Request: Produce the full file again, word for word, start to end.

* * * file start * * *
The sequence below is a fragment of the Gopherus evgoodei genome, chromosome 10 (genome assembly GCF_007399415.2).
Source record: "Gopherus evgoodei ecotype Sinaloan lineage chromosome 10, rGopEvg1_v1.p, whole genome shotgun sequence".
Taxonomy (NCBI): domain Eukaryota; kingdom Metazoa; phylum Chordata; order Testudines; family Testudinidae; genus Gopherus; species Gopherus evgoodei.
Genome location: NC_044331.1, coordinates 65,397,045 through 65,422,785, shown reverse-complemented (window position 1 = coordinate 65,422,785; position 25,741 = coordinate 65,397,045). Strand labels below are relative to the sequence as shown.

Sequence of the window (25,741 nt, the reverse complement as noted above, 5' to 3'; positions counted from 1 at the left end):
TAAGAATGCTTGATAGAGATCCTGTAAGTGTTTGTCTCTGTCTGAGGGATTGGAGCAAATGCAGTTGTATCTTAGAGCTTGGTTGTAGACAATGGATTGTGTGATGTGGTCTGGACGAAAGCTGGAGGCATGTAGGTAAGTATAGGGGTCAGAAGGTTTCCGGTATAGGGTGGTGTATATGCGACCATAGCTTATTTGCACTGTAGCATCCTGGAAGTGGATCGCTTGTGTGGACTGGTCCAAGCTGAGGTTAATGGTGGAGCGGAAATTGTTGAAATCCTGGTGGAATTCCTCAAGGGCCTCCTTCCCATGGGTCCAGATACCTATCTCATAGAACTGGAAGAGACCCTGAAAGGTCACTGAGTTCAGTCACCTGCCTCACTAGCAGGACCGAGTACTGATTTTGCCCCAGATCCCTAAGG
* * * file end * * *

The sequence below is a fragment of the Gopherus evgoodei genome, chromosome 10 (genome assembly GCF_007399415.2).
Source record: "Gopherus evgoodei ecotype Sinaloan lineage chromosome 10, rGopEvg1_v1.p, whole genome shotgun sequence".
Taxonomy (NCBI): domain Eukaryota; kingdom Metazoa; phylum Chordata; order Testudines; family Testudinidae; genus Gopherus; species Gopherus evgoodei.
Genome location: NC_044331.1, coordinates 65,397,045 through 65,422,785, shown reverse-complemented (window position 1 = coordinate 65,422,785; position 25,741 = coordinate 65,397,045). Strand labels below are relative to the sequence as shown.

Sequence of the window (25,741 nt, the reverse complement as noted above, 5' to 3'; positions counted from 1 at the left end):
TAAGAATGCTTGATAGAGATCCTGTAAGTGTTTGTCTCTGTCTGAGGGATTGGAGCAAATGCAGTTGTATCTTAGAGCTTGGTTGTAGACAATGGATTGTGTGATGTGGTCTGGACGAAAGCTGGAGGCATGTAGGTAAGTATAGGGGTCAGAAGGTTTCCGGTATAGGGTGGTGTATATGCGACCATAGCTTATTTGCACTGTAGCATCCTGGAAGTGGATCGCTTGTGTGGACTGGTCCAAGCTGAGGTTAATGGTGGAGCGGAAATTGTTGAAATCCTGGTGGAATTCCTCAAGGGCCTCCTTCCCATGGGTCCAGATACCTATCTCATAGAACTGGAAGAGACCCTGAAAGGTCACTGAGTTCAGTCACCTGCCTCACTAGCAGGACCGAGTACTGATTTTGCCCCAGATCCCTAAGG